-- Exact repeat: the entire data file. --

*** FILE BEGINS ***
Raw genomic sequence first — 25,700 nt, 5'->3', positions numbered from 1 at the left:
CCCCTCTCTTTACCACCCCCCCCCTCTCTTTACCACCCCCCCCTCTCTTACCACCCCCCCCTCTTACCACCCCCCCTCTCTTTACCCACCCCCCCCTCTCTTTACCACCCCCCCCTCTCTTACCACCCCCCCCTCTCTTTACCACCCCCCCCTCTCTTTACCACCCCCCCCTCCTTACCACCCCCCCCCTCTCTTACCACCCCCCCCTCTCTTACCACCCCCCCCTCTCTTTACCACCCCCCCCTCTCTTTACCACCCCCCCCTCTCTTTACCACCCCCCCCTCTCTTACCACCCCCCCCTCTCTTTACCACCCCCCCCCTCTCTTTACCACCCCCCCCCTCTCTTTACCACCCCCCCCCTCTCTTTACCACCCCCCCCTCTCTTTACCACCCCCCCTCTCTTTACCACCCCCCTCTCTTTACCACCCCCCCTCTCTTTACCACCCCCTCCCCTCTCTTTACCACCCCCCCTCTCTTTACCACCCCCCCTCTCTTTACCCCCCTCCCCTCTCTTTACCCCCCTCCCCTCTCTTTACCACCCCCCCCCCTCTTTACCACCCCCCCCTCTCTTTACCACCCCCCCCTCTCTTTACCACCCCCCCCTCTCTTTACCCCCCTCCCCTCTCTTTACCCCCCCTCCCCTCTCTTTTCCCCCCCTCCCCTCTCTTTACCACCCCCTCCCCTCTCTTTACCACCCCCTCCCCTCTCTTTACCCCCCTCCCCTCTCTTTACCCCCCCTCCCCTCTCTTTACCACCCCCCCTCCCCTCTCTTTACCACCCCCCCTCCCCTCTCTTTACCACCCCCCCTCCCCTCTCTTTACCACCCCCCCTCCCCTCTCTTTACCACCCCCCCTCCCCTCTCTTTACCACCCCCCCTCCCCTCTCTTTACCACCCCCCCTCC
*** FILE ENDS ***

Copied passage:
Raw genomic sequence first — 25,700 nt, 5'->3', positions numbered from 1 at the left:
CCCCTCTCTTTACCACCCCCCCCCTCTCTTTACCACCCCCCCCTCTCTTACCACCCCCCCCTCTTACCACCCCCCCTCTCTTTACCCACCCCCCCCTCTCTTTACCACCCCCCCCTCTCTTACCACCCCCCCCTCTCTTTACCACCCCCCCCTCTCTTTACCACCCCCCCCTCCTTACCACCCCCCCCCTCTCTTACCACCCCCCCCTCTCTTACCACCCCCCCCTCTCTTTACCACCCCCCCCTCTCTTTACCACCCCCCCCTCTCTTTACCACCCCCCCCTCTCTTACCACCCCCCCCTCTCTTTACCACCCCCCCCCTCTCTTTACCACCCCCCCCCTCTCTTTACCACCCCCCCCCTCTCTTTACCACCCCCCCCTCTCTTTACCACCCCCCCTCTCTTTACCACCCCCCTCTCTTTACCACCCCCCCTCTCTTTACCACCCCCTCCCCTCTCTTTACCACCCCCCCTCTCTTTACCACCCCCCCTCTCTTTACCCCCCTCCCCTCTCTTTACCCCCCTCCCCTCTCTTTACCACCCCCCCCCCTCTTTACCACCCCCCCCTCTCTTTACCACCCCCCCCTCTCTTTACCACCCCCCCCTCTCTTTACCCCCCTCCCCTCTCTTTACCCCCCCTCCCCTCTCTTTTCCCCCCCTCCCCTCTCTTTACCACCCCCTCCCCTCTCTTTACCACCCCCTCCCCTCTCTTTACCCCCCTCCCCTCTCTTTACCCCCCCTCCCCTCTCTTTACCACCCCCCCTCCCCTCTCTTTACCACCCCCCCTCCCCTCTCTTTACCACCCCCCCTCCCCTCTCTTTACCACCCCCCCTCCCCTCTCTTTACCACCCCCCCTCCCCTCTCTTTACCACCCCCCCTCCCCTCTCTTTACCACCCCCCCTCC